In my secondary-world bronze-age fantasy, I wanted a setting significantly different from the standard medieval fantasy world. One particular set of tropes I wanted to avoid was the ones associated with kings, kingdoms, knights, and princesses. But when you eliminate kingdoms, what do you have left that makes sense for an ancient civilization?
(A-Z Challenge logo, letter K)
One possibility is to start with city-states, like in ancient Sumeria, Egypt, and Greece: an urban centre and its hinterland, the surrounding territory that sustains it and makes it viable. Nothing stops a city-state from having a king, but in an egalitarian society like the one I’m worldbuilding, a council structure that grew out of small village circles-of-elders might work. Some sort of leader seems to me to be unavoidable, but instead of a hereditary king it could be an elected Speaker, the eldest Elder, a rotating chairship, or shifting based on whose skills and knowledge are most relevant to the current situation.
My protagonist’s country is more sophisticated: a network of city-states on an isolated plateau, sharing a common language and culture, and brought together by a magical teleportation network. A fundamental principle governing size of a political unit is how far and fast one can travel and communicate, so the “voidgate” network permits a much larger political structure than a city-state. If city councils are natural for the individual components, they might come up with a democratic council at the national level.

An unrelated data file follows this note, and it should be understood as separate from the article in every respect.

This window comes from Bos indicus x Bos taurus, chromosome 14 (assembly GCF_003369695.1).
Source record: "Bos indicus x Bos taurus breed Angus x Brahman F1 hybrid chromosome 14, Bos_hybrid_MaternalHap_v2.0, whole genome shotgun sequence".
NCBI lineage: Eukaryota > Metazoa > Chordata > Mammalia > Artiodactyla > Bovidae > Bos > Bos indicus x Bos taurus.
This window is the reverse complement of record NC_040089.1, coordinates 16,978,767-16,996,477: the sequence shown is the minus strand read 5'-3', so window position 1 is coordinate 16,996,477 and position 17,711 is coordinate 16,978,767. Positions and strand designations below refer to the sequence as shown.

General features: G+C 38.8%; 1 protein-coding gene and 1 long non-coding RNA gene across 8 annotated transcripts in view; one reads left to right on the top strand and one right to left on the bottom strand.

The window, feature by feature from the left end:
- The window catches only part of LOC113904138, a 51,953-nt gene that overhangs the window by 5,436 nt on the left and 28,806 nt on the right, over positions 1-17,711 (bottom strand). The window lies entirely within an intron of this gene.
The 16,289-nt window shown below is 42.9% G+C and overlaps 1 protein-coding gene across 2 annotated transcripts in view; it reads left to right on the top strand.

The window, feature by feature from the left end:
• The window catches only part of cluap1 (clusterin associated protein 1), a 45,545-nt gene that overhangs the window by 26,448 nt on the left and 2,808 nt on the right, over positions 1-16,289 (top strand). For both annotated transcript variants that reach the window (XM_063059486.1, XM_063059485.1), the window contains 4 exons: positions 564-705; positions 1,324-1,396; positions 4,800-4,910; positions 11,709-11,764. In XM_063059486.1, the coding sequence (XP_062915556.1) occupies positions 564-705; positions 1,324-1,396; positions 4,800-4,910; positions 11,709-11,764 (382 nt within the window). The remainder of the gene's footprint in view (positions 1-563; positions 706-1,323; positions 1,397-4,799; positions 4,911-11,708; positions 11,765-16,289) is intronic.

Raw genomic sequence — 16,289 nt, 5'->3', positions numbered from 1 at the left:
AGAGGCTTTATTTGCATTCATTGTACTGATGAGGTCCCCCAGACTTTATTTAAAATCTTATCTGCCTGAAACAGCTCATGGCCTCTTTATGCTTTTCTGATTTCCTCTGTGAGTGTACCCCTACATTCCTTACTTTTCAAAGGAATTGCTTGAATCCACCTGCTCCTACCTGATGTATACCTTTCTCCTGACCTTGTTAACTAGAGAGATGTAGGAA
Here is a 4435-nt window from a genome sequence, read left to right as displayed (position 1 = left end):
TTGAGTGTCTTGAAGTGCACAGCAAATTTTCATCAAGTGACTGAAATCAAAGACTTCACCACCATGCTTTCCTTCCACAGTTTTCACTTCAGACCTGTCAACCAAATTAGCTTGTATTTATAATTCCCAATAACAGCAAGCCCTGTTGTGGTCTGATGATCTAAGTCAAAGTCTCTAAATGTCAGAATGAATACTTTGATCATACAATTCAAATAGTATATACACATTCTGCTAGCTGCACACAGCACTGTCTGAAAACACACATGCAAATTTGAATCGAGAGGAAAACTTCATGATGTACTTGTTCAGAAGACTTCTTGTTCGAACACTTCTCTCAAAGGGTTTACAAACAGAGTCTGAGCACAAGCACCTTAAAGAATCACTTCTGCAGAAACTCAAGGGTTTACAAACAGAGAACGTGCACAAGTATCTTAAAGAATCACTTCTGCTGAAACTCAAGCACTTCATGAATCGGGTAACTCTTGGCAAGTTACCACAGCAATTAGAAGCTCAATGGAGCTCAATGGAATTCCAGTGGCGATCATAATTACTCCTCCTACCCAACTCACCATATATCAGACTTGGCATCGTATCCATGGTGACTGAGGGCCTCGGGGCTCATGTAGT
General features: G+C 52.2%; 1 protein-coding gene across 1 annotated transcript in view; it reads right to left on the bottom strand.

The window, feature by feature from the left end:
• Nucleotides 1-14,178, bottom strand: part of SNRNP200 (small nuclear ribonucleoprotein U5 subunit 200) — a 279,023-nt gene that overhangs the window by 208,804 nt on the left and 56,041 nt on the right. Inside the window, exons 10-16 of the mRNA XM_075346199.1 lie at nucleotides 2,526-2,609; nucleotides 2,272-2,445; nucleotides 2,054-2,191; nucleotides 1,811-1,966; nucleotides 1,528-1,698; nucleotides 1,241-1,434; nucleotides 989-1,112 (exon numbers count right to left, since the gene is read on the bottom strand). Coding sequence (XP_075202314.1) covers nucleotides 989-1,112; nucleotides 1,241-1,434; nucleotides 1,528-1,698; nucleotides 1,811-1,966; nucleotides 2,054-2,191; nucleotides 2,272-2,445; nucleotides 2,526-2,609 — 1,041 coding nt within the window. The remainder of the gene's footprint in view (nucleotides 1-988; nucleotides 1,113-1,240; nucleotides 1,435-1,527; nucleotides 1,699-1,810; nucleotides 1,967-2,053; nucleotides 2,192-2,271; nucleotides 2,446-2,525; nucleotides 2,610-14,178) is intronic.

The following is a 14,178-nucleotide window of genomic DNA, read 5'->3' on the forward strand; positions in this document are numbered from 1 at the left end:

The other countries in the world are less organized, since they don’t have home-grown wide-area transport and communication: the gates are under the Plateauvians’ control. So they are loose geographic areas united only by language and divided by natural barriers like rivers and dense (and sometimes magical) forests.
Another possibility, which I’ve also used, is kinship structures: a clan system. Clans trace descent from a (usually legendary) common ancestor. They have arisen in many cultures, the best known in my social circle being those in Scotland. They are older than more centralized organizations like city-states and nations, and there could be interesting interplay and power struggles between clan elders and city councils; it would be boring if the two systems meshed perfectly. Some cities might be clan headquarters; others might be more cosmopolitan, with citizens from multiple clans or no clan at all.
To further avoid the idea of kingship, I have to avoid having clan leaders inherit too much power from their parents. That’s actually a problem at the moment, since I remained trapped in a medieval mindset as I was creating the patchwork of drafts I have at the moment: the Clan Mother position is currently hereditary. So in keeping with the no-kings goal (and thus no-queens either), her power has to be limited. Perhaps she is merely the Speaker at clan council meetings. Perhaps she has more power, but is elected from among the Elders of smaller extended families within the clan.
I’ll need to work this out before I write an upcoming confrontation between one of my characters and her grandmother, who needs to be someone with control (or at least influence) over a fair bit of wealth, which is problematic in a mostly egalitarian society.